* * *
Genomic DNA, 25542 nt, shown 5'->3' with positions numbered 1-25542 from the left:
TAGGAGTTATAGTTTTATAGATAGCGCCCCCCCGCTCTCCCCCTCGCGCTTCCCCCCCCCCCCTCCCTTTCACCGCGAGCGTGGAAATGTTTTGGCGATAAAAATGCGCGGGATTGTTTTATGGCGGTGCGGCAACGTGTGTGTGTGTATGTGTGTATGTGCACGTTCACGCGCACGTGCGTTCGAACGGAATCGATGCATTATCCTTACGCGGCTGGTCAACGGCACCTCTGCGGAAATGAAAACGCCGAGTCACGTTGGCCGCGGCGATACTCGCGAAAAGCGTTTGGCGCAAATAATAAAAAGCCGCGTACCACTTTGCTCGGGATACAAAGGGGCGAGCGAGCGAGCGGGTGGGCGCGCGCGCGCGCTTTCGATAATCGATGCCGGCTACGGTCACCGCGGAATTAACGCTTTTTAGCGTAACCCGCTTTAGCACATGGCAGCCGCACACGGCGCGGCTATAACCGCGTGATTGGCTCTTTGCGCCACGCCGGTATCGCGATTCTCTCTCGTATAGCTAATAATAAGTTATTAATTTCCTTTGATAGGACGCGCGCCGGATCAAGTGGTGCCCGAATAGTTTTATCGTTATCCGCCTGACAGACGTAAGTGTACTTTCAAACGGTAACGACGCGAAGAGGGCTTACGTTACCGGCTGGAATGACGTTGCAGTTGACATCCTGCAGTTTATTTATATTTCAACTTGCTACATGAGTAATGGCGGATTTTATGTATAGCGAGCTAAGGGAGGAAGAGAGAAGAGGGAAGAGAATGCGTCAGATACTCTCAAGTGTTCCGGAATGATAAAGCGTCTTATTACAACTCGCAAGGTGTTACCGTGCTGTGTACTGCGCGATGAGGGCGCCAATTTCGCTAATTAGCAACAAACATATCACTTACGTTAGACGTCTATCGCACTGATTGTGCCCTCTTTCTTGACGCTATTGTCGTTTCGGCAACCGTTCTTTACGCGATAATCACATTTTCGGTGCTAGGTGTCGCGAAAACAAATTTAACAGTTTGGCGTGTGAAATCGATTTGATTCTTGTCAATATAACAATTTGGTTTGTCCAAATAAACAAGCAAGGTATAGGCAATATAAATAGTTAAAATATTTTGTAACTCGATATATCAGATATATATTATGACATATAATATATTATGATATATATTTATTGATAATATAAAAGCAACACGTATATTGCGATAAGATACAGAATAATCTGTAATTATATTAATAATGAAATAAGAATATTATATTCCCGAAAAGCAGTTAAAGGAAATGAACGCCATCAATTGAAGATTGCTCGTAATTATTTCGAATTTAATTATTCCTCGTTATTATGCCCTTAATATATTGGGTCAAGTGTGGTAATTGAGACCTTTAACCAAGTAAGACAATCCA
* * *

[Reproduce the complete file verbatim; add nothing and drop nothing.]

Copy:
Genomic DNA, 25542 nt, shown 5'->3' with positions numbered 1-25542 from the left:
TAGGAGTTATAGTTTTATAGATAGCGCCCCCCCGCTCTCCCCCTCGCGCTTCCCCCCCCCCCCTCCCTTTCACCGCGAGCGTGGAAATGTTTTGGCGATAAAAATGCGCGGGATTGTTTTATGGCGGTGCGGCAACGTGTGTGTGTGTATGTGTGTATGTGCACGTTCACGCGCACGTGCGTTCGAACGGAATCGATGCATTATCCTTACGCGGCTGGTCAACGGCACCTCTGCGGAAATGAAAACGCCGAGTCACGTTGGCCGCGGCGATACTCGCGAAAAGCGTTTGGCGCAAATAATAAAAAGCCGCGTACCACTTTGCTCGGGATACAAAGGGGCGAGCGAGCGAGCGGGTGGGCGCGCGCGCGCGCTTTCGATAATCGATGCCGGCTACGGTCACCGCGGAATTAACGCTTTTTAGCGTAACCCGCTTTAGCACATGGCAGCCGCACACGGCGCGGCTATAACCGCGTGATTGGCTCTTTGCGCCACGCCGGTATCGCGATTCTCTCTCGTATAGCTAATAATAAGTTATTAATTTCCTTTGATAGGACGCGCGCCGGATCAAGTGGTGCCCGAATAGTTTTATCGTTATCCGCCTGACAGACGTAAGTGTACTTTCAAACGGTAACGACGCGAAGAGGGCTTACGTTACCGGCTGGAATGACGTTGCAGTTGACATCCTGCAGTTTATTTATATTTCAACTTGCTACATGAGTAATGGCGGATTTTATGTATAGCGAGCTAAGGGAGGAAGAGAGAAGAGGGAAGAGAATGCGTCAGATACTCTCAAGTGTTCCGGAATGATAAAGCGTCTTATTACAACTCGCAAGGTGTTACCGTGCTGTGTACTGCGCGATGAGGGCGCCAATTTCGCTAATTAGCAACAAACATATCACTTACGTTAGACGTCTATCGCACTGATTGTGCCCTCTTTCTTGACGCTATTGTCGTTTCGGCAACCGTTCTTTACGCGATAATCACATTTTCGGTGCTAGGTGTCGCGAAAACAAATTTAACAGTTTGGCGTGTGAAATCGATTTGATTCTTGTCAATATAACAATTTGGTTTGTCCAAATAAACAAGCAAGGTATAGGCAATATAAATAGTTAAAATATTTTGTAACTCGATATATCAGATATATATTATGACATATAATATATTATGATATATATTTATTGATAATATAAAAGCAACACGTATATTGCGATAAGATACAGAATAATCTGTAATTATATTAATAATGAAATAAGAATATTATATTCCCGAAAAGCAGTTAAAGGAAATGAACGCCATCAATTGAAGATTGCTCGTAATTATTTCGAATTTAATTATTCCTCGTTATTATGCCCTTAATATATTGGGTCAAGTGTGGTAATTGAGACCTTTAACCAAGTAAGACAATCCA